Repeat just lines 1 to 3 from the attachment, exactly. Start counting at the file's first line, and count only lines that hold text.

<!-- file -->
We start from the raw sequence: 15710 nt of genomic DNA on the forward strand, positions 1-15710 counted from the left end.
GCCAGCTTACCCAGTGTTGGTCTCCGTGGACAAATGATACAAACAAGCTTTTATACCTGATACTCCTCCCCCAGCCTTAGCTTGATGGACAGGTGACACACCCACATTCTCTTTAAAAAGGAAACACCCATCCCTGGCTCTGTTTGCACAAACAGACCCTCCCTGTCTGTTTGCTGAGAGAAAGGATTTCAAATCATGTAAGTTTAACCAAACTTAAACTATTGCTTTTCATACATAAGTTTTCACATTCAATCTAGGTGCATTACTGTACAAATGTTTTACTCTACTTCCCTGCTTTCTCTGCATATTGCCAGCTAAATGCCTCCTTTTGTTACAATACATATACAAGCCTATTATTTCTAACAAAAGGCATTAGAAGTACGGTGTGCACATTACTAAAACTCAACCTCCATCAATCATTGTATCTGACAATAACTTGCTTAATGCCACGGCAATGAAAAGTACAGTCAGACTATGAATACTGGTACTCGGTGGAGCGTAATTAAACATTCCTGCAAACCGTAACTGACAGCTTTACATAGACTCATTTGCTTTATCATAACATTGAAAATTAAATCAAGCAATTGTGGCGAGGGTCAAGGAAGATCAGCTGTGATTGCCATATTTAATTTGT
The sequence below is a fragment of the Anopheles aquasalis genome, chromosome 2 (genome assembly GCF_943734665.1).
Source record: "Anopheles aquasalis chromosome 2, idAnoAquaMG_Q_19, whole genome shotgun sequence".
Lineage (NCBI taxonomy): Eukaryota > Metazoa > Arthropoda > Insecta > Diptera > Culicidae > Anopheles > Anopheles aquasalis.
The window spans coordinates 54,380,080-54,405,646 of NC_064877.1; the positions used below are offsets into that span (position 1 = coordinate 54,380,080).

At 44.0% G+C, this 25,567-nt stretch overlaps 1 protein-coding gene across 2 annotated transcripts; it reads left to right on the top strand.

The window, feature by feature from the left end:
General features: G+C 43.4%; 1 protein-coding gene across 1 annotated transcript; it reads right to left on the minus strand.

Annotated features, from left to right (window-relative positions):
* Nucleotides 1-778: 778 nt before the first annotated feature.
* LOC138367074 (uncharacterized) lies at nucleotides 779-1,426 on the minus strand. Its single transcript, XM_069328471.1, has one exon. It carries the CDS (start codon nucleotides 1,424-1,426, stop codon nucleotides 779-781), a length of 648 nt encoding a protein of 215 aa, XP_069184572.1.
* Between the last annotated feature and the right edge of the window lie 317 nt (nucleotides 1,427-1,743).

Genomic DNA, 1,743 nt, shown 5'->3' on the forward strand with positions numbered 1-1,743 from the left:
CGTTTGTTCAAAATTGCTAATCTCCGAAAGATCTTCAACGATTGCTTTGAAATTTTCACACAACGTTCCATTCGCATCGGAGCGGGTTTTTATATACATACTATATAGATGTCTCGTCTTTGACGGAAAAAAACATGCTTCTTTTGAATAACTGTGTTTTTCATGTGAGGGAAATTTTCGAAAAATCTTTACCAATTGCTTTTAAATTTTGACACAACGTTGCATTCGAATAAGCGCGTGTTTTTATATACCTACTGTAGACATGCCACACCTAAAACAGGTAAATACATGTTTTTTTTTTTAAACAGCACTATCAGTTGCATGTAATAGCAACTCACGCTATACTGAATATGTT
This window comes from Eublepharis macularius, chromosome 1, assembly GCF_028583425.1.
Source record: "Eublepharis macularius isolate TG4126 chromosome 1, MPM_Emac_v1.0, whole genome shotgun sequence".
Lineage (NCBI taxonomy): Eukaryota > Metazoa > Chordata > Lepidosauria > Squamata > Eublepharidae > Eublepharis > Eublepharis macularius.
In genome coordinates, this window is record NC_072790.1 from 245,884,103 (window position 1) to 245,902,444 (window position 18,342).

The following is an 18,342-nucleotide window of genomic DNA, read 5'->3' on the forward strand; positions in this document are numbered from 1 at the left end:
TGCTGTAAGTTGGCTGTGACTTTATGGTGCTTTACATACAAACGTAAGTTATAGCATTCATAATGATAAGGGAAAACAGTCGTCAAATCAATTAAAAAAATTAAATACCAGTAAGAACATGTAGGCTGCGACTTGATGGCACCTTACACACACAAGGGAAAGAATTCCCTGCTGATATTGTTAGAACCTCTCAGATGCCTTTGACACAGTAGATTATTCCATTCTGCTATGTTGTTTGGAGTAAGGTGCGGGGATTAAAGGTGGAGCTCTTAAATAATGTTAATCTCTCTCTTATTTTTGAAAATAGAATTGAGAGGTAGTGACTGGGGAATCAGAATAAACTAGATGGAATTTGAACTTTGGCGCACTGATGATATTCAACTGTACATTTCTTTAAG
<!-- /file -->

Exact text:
We start from the raw sequence: 15710 nt of genomic DNA on the forward strand, positions 1-15710 counted from the left end.
GCCAGCTTACCCAGTGTTGGTCTCCGTGGACAAATGATACAAACAAGCTTTTATACCTGATACTCCTCCCCCAGCCTTAGCTTGATGGACAGGTGACACACCCACATTCTCTTTAAAAAGGAAACACCCATCCCTGGCTCTGTTTGCACAAACAGACCCTCCCTGTCTGTTTGCTGAGAGAAAGGATTTCAAATCATGTAAGTTTAACCAAACTTAAACTATTGCTTTTCATACATAAGTTTTCACATTCAATCTAGGTGCATTACTGTACAAATGTTTTACTCTACTTCCCTGCTTTCTCTGCATATTGCCAGCTAAATGCCTCCTTTTGTTACAATACATATACAAGCCTATTATTTCTAACAAAAGGCATTAGAAGTACGGTGTGCACATTACTAAAACTCAACCTCCATCAATCATTGTATCTGACAATAACTTGCTTAATGCCACGGCAATGAAAAGTACAGTCAGACTATGAATACTGGTACTCGGTGGAGCGTAATTAAACATTCCTGCAAACCGTAACTGACAGCTTTACATAGACTCATTTGCTTTATCATAACATTGAAAATTAAATCAAGCAATTGTGGCGAGGGTCAAGGAAGATCAGCTGTGATTGCCATATTTAATTTGT
The sequence below is a fragment of the Anopheles aquasalis genome, chromosome 2 (genome assembly GCF_943734665.1).